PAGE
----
Doing so goes far beyond the details of the daylight saving debate — although it involves changes that are not so easily legislated by Congress.

Like many other researchers, Dijk advocates for adjusting school-start times and allowing flexible work schedules so that people don’t have to get up before sunrise. In the time-zone study by Giuntella and colleagues, for example, when people could sleep later in the morning — because they were unemployed or started work later — they didn’t seem to experience the negative effects of living with later sunsets.

And, although it sounds like a radical idea, states could also adjust time-zone boundaries. “I don’t think we want 10 time zones, but maybe we add one for the Northeast,” said Malow. Because the New England states are so far east, winter sunsets come early — before 4 p.m. in December in parts of Maine.

“We, to a large extent, have divorced our activity schedules from the natural light-dark cycle.”

And then there is the question of whether so-called ETLs would better align with the time zone to their west. For example, Malow lives in the Nashville area in Central Time, but part of the state juts into Eastern time. “If we could get Eastern Tennessee into Central Time, that would solve a lot of problems,” she said. As it is, if the country shifts to permanent DST, the cities of Chattanooga and Knoxville wouldn’t see the sun until nearly 9 a.m. in January or darkness until nearly 10 p.m. in June.

Chronobiologist Till Roenneberg and colleagues have also suggested redrawing time-zone boundaries in Europe, which in some cases are even more skewed than those in the U.S.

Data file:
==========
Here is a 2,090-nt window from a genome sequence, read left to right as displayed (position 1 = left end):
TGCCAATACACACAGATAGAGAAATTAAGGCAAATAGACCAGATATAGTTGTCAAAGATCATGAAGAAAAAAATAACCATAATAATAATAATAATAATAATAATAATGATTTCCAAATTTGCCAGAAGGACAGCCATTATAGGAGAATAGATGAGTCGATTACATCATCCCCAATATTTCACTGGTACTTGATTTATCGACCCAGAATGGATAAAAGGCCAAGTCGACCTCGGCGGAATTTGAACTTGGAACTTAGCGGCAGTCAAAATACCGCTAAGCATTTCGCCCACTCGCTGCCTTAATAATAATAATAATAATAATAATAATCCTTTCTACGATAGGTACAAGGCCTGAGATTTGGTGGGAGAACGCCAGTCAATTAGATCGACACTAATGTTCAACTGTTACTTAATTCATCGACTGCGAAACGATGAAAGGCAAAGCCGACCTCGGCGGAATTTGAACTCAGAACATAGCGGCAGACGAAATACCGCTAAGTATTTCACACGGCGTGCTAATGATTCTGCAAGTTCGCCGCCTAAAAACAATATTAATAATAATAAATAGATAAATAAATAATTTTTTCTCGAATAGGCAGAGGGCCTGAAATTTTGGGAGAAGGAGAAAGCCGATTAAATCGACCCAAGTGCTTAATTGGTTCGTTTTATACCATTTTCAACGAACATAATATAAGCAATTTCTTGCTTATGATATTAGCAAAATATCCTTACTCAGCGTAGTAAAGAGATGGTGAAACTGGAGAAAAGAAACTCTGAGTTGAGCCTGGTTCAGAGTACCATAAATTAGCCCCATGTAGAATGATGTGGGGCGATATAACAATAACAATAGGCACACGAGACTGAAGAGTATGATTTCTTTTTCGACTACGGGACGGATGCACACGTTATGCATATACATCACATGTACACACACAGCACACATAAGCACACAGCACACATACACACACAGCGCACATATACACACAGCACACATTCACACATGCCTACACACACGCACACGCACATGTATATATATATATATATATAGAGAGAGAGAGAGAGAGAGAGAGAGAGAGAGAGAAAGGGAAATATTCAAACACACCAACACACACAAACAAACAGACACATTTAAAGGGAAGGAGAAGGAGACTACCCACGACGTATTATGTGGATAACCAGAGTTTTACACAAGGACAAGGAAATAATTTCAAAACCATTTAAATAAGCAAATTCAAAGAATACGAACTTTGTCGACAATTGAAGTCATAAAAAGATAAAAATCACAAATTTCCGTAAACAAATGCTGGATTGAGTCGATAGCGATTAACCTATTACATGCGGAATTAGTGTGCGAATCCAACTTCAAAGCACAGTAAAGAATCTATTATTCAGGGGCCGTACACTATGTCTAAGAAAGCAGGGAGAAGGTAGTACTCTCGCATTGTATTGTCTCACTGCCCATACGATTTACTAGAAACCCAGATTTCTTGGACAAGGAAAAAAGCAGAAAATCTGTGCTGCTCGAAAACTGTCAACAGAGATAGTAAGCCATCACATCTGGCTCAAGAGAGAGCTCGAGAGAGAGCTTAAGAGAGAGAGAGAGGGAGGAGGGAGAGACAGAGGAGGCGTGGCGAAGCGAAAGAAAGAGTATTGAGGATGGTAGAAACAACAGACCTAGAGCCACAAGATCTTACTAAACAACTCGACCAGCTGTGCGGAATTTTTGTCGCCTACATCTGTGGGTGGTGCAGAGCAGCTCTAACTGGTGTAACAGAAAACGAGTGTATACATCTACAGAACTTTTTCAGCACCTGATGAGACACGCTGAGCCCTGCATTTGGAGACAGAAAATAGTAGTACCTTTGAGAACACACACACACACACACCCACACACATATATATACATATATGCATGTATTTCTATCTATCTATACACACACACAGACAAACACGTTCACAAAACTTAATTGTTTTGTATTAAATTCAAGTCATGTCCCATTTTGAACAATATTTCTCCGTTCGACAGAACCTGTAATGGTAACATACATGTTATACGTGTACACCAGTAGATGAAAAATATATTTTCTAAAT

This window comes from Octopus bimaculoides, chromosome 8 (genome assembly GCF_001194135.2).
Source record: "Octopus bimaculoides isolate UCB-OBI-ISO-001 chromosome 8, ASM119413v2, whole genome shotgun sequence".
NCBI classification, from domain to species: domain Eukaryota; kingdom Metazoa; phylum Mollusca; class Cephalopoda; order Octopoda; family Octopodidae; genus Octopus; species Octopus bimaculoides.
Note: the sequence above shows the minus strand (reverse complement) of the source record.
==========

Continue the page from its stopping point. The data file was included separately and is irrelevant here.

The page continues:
Ideally, Malow would like to see all of the above — flexible schedules, adjusted time zones, and permanent ST. “It’s important to look at the whole picture, and for us to figure something out,” said Malow. She’s somewhat hopeful as the discussions about how we mark time are not particularly partisan and changes wouldn’t cost much if anything.

It could even bring people together across the political divide, said Malow. “Wouldn’t that be great?” she said. “Stopping the clock back and forth could be the great unifier in our country.”

UPDATE: A previous version of this piece said one study estimated that “eccentric time localities” — regions that accommodate their time zone for cities and towns, rather than following longitudinal lines — would have experienced 70,000 fewer fatalities over 12 years had they followed the geographic time zone instead. The study, in fact, estimated about 15,000 fewer deaths. 

Teresa Carr is a Colorado-based investigative journalist and the author of Undark's Matters of Fact column.